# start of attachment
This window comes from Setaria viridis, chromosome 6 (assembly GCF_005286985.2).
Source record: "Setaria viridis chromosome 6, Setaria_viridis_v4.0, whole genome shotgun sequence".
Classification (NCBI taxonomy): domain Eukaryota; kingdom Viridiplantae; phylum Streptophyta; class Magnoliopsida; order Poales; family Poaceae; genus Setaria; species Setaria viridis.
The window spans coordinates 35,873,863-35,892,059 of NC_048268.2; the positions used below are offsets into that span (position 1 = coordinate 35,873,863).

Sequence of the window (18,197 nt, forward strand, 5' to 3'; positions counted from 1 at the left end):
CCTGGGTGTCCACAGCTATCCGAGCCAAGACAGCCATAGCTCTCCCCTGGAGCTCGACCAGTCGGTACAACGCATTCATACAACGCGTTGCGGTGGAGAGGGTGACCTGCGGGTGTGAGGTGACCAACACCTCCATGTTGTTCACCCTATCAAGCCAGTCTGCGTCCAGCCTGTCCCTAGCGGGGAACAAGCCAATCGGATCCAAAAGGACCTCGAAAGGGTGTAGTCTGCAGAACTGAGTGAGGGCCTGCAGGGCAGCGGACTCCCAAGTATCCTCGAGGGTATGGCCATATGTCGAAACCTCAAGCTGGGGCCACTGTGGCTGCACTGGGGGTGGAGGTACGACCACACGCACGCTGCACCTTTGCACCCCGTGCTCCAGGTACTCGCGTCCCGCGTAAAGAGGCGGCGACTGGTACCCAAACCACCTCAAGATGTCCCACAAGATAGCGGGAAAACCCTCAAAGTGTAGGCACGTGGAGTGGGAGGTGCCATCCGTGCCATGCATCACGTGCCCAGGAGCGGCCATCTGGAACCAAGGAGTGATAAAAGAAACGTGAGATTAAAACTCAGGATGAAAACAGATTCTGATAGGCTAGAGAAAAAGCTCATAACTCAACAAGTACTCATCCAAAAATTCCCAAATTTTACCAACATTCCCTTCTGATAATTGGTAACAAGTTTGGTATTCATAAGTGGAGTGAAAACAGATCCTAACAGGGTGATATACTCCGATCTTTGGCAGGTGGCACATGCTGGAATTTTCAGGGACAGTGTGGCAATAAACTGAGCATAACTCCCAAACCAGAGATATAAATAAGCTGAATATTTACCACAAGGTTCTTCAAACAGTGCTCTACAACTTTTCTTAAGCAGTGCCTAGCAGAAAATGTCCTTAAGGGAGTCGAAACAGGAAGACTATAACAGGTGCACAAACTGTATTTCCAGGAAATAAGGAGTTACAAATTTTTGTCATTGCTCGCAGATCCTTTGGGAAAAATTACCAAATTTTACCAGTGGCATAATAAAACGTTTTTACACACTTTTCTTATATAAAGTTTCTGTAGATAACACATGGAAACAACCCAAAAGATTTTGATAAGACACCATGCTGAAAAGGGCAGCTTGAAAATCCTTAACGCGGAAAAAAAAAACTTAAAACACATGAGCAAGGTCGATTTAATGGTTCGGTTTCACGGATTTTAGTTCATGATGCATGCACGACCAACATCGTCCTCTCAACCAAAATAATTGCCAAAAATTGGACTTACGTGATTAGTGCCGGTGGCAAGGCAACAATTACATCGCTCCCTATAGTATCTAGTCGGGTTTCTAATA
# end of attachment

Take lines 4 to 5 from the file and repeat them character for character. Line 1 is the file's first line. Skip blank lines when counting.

The window spans coordinates 35,873,863-35,892,059 of NC_048268.2; the positions used below are offsets into that span (position 1 = coordinate 35,873,863).

Sequence of the window (18,197 nt, forward strand, 5' to 3'; positions counted from 1 at the left end):